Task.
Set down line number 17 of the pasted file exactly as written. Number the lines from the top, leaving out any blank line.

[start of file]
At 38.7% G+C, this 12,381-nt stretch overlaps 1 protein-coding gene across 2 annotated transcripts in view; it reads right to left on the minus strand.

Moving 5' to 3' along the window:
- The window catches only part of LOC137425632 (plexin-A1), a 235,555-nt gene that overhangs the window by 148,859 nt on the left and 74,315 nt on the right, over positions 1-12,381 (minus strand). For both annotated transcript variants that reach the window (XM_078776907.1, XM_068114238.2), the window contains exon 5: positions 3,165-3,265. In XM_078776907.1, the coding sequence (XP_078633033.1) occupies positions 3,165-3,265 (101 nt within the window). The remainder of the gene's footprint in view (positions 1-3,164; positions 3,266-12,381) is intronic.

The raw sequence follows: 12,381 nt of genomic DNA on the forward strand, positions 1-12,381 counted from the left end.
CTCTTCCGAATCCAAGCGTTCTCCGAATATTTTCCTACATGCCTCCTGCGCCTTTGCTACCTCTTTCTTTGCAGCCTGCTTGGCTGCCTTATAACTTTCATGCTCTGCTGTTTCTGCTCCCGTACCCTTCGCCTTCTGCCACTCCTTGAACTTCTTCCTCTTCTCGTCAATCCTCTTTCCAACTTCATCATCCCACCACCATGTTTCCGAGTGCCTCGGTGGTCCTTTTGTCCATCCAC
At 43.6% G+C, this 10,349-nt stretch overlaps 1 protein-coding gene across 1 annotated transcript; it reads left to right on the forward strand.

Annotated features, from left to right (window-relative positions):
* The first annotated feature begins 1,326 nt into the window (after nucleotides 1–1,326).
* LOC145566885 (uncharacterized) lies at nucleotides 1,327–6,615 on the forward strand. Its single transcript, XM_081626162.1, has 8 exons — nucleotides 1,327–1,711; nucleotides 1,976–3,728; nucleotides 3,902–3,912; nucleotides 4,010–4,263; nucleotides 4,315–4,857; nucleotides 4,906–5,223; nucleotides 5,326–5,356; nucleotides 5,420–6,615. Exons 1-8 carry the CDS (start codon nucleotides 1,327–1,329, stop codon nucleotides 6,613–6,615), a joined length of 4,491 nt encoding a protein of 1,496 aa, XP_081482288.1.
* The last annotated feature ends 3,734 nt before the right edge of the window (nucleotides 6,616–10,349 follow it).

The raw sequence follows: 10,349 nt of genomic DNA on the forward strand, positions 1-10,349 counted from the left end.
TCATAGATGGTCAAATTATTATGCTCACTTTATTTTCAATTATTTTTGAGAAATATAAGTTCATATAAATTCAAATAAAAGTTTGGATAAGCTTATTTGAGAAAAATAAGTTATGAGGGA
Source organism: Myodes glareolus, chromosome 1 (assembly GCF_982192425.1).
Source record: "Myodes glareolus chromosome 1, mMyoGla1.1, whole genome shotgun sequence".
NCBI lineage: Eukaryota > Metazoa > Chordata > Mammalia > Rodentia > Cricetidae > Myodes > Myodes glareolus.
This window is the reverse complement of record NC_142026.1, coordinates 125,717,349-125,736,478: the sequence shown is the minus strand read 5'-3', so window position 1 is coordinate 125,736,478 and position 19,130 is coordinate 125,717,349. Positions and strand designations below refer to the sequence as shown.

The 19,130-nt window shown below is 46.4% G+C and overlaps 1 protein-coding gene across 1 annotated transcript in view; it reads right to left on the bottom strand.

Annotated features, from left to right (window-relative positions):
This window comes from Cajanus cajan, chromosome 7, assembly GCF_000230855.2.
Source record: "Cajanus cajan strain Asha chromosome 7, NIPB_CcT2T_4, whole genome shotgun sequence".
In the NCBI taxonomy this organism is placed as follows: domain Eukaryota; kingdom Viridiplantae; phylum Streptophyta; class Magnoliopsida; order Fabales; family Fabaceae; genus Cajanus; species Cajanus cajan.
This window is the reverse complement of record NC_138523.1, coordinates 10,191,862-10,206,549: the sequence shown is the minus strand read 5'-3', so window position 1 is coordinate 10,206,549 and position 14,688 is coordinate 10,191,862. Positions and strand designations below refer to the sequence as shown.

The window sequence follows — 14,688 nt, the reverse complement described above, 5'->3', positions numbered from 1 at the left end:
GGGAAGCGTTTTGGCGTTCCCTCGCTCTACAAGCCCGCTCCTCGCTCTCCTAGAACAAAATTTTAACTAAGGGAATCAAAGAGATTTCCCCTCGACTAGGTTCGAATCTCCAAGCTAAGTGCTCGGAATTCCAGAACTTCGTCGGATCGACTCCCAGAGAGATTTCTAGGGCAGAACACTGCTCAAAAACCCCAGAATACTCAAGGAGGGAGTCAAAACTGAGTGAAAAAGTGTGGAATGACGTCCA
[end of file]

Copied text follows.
The 19,130-nt window shown below is 46.4% G+C and overlaps 1 protein-coding gene across 1 annotated transcript in view; it reads right to left on the bottom strand.